Navigating Your Way Through Bureaucratic Organizations
When dealing with bureaucratic organizations, it’s essential you understand their entire decision-making process upfront, so you can prepare all of the collateral beforehand.
Let’s take an example: you’re talking to a digital marketing manager who wants her employer’s website audited. She wants to work with you, but she needs to convince her higher-ups. There you need to help her with a forecast as to what they can expect when your recommendations are implemented.
After the audit has been approved, you get to work. You keep in mind that IT needs to implement your recommendations, and that the only thing they understand well about SEO is that it can sometimes be hard. Make sure your recommendations are actionable and backed up with solid resources.
Preventing a Fire-and-Forget Mentality
Often people think they’re “done” with SEO after the initial SEO recommendations have been implemented. That couldn’t be further from the truth. Implementing initial SEO recommendations merely marks the beginning of a website’s SEO adventures. Those recommendations are instead about making sure the platform is in good shape, so that everything done after that has maximum impact.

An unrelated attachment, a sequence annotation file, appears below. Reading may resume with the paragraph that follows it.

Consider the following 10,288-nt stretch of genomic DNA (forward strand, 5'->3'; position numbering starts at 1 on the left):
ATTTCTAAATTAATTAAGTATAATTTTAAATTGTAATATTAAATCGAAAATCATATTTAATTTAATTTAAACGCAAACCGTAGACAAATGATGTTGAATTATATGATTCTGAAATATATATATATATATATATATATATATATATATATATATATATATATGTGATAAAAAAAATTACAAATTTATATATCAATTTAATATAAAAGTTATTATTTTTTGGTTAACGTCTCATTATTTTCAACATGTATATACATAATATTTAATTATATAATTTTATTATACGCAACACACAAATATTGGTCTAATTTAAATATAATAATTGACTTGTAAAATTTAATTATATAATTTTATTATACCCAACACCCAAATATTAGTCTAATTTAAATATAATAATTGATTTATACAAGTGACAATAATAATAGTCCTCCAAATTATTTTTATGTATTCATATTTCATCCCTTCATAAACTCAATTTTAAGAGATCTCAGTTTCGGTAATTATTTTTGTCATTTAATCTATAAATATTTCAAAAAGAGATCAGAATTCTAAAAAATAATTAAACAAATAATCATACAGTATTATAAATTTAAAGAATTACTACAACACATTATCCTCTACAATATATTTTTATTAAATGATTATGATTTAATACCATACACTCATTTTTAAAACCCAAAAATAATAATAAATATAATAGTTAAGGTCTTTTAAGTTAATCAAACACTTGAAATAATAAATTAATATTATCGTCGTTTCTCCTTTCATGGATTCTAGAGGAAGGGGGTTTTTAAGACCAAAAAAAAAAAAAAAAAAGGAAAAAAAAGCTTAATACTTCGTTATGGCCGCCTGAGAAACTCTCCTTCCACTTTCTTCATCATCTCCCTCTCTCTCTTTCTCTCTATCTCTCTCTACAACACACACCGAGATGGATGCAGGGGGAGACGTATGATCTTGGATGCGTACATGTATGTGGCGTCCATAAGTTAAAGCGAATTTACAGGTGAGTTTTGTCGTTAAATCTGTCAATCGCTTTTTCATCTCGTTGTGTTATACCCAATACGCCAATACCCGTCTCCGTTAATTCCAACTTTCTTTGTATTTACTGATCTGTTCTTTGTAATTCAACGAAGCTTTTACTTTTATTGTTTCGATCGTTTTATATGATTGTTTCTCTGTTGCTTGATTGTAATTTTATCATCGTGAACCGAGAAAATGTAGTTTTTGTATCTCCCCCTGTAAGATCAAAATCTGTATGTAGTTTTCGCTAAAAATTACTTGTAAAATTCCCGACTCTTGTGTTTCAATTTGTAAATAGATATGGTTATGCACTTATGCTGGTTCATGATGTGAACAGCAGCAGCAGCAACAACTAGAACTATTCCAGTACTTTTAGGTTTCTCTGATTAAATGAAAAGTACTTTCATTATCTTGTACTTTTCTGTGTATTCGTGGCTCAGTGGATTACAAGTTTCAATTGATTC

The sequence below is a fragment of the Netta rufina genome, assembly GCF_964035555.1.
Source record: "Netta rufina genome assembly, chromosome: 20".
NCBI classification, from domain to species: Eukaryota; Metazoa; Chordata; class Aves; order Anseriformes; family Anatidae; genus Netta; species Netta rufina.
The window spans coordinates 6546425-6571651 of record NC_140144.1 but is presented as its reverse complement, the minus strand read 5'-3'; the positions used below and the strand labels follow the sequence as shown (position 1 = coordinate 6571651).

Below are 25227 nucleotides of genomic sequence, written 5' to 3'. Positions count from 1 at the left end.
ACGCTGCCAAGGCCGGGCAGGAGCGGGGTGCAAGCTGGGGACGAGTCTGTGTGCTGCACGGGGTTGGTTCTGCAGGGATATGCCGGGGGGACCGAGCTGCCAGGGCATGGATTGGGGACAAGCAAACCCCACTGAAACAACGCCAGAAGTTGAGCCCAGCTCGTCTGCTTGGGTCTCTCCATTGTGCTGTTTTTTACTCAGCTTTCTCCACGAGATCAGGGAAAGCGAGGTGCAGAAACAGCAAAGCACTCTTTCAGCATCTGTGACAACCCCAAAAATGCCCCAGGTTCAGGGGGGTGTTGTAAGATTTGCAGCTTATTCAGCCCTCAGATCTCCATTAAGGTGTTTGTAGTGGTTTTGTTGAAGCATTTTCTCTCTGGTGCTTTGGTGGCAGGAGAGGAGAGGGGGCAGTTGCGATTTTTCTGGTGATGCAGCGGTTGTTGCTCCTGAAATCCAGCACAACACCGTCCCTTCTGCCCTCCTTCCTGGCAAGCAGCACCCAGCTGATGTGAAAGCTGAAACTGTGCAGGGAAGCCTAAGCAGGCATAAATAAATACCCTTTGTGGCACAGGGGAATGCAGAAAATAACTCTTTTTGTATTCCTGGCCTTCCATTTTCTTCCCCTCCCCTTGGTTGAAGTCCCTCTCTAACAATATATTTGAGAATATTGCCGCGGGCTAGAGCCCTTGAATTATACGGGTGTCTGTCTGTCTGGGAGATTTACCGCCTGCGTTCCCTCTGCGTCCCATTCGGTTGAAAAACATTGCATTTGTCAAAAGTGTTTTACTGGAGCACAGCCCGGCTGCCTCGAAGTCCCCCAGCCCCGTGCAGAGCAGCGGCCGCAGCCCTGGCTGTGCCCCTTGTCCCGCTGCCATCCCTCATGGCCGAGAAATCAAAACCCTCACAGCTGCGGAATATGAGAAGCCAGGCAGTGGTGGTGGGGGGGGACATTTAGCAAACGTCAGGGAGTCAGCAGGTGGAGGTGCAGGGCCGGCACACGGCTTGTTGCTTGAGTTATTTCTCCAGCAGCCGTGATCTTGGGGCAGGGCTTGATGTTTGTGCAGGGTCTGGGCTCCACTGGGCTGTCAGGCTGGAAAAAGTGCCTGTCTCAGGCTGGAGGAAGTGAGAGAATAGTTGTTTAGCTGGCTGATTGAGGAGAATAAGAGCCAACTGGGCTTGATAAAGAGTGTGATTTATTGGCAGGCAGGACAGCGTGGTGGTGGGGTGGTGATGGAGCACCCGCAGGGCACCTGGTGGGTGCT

What are the follow-up actions, then? They could include anything from adding new Schema.org types that have been launched to writing new content and building links.
How do you make people see this? Do it by helping them understand that it takes time to rank well, and that you have to continuously monitor your SEO performance, keep your platform’s technical foundation in great shape, write great content, and gain authoritative, trustworthy links. And remember, an organization’s SEO evangelism needs to be spearheaded by its own SEOs.
SEO needs to be embedded in the organization. It’s not a feature you enable — the entire organization, or at least the marketing department, needs to live and breathe SEO.
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Don’t Let Your SEO Recommendations End Up in a Desk Drawer
As noted in my previous article, the most common SEO fail of all is the inability to get people to implement your SEO recommendations. SEO is about much more than a technical skill set. It’s about understanding people, organizations and politics, so that you can get your recommendations implemented.
Before starting an SEO project, make sure to do a feasibility analysis — one as to whether your recommendations will be implemented — so you can always decide to not move forward because it just wouldn’t make sense.
When you do move forward with an SEO project, and you’re hitting roadblocks, determine what the underlying issue is so you can address it appropriately.